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Monday
Jun052017

Using neural networks to create new music

I think creative sampling as we know it is going to change. Here is a sample I generated based on two Radiohead albums using a neural network. It is based on a Tensorflow implementation of the WaveNet algorithm described by Deepmind.
Deepmind is a Google-owned company focusing on artificial intelligence. They’re trying to create neural networks that are “intelligent”: can play video games, collaborate with clinicians, or solve how to use vastly less energy in data centers, for example. Last year, they published a paper about WaveNet, a deep neural network for speech and audio synthesis. While most neural network-related experiments in the field of sound and music are about the descriptors of sound or just data-sets describing audio (MIDI, for example), WaveNet actually looks at the tiniest grains of digital sound possible: samples.
screenshot from a gif in the paper “WaveNet: A Generative Model for Raw Audio”
As you probably know, digital audio consists of measurements. A CD contains 44100 data points per second, that makes up the waveform which is, when played back, converted back into a continuous signal by the DAC (Digital to Analog-converter), which will then be converted back into sound by your speakers that make the air vibrate. The WaveNet model actually uses these samples as input, trying to learn what will come after the current sample. It creates a possibility space of where one can . If it has learnt this, it can then start generating samples, based on the model the neural network has created (As I’m just starting out in the field of neural nets, this might be totally wrong, please feel free to correct me!).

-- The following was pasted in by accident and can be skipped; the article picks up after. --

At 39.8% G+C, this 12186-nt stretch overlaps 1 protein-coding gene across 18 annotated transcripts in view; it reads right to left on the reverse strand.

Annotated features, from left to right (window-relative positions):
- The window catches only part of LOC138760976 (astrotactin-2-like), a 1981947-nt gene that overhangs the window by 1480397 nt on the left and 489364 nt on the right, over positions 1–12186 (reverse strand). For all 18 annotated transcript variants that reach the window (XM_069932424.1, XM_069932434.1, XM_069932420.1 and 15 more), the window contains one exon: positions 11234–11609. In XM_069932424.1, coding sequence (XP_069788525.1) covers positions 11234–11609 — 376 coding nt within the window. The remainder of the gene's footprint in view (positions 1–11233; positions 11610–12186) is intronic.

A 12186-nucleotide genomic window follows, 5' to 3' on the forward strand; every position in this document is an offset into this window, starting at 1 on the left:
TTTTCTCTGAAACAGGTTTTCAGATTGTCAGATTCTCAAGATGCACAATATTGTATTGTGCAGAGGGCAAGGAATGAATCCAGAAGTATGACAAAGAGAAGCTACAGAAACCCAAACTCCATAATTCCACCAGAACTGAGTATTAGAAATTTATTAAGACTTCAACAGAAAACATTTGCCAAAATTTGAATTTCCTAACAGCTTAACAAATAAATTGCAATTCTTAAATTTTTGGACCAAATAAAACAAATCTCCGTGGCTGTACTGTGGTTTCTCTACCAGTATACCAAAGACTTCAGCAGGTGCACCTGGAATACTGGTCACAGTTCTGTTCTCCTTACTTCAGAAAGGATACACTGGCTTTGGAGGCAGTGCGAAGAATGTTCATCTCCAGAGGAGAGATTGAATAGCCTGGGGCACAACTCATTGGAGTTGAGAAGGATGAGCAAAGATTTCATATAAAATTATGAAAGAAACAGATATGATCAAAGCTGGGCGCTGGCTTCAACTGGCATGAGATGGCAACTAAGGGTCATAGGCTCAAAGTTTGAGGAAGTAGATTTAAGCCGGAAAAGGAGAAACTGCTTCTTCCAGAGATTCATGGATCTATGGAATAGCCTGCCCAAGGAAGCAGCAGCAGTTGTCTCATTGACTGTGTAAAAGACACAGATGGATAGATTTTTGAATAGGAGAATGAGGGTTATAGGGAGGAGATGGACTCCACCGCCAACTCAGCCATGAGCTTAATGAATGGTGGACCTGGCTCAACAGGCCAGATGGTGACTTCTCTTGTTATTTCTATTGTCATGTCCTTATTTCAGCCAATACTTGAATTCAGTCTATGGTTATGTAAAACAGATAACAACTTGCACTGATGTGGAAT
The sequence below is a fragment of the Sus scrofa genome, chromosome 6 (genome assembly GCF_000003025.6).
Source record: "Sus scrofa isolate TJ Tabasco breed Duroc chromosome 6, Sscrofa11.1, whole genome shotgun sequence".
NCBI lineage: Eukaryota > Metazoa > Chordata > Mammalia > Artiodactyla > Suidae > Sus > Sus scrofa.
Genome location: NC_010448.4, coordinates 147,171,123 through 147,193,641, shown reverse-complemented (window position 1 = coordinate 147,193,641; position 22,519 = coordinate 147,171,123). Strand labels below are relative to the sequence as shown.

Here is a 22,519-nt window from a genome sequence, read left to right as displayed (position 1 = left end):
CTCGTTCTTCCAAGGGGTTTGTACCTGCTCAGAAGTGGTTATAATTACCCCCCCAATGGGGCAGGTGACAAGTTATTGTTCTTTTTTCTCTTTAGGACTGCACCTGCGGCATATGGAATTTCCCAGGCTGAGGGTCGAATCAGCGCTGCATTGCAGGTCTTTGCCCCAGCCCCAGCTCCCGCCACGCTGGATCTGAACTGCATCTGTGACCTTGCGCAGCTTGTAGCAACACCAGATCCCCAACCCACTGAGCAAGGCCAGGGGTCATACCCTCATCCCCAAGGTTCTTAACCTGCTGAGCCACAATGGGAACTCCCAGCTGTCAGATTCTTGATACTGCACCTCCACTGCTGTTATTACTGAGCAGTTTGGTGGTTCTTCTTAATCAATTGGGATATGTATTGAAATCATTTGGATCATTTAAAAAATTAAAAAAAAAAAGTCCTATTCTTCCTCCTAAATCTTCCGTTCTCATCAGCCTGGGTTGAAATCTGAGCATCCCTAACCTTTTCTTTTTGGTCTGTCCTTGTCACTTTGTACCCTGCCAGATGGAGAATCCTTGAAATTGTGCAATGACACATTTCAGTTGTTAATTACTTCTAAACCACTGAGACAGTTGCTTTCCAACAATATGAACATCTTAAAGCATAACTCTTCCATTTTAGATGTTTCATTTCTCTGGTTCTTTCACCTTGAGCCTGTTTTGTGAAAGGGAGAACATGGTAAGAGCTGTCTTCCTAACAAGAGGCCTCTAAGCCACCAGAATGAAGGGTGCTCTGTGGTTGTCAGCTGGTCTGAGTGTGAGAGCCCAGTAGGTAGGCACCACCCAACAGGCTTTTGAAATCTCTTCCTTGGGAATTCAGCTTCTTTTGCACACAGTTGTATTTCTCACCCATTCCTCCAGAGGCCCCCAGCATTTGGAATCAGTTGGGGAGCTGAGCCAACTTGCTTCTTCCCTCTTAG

screenshot from a gif in the paper “WaveNet: A Generative Model for Raw Audio”

The paper on WaveNet describes how it was originally created to do better Text-to-Speech. The researchers found, however, that when they didn’t tell the model what to say, it still generated sound. But without meaning. The samples in the paper were super interesting to me. Half a year later, the all-round musician Espen Sommer Eide wrote a (great!) article on “Deep Learning Dead Languages”. Some audio from Espen’s article:
Audio examples from Espen Sommer Eide’s article

Moving to a new studio, and finally having the time to set up computers with a proper video card to work these algorithms, I wondered how a quite diverse database of musical material would work as a training set, and decided to train a neural net on two Radiohead albums for about a few days last week. What do you think of the results? While I don’t think it’s particularily musical, it has a very organic quality that could be very useful for sampling. To make this into a musical piece, we might need yet another algorithm to structure the creations from this WaveNet algorithm in (macro)time.
Since the Deepmind paper became public, various people have made several implementations available on Github. This is the one that I used.

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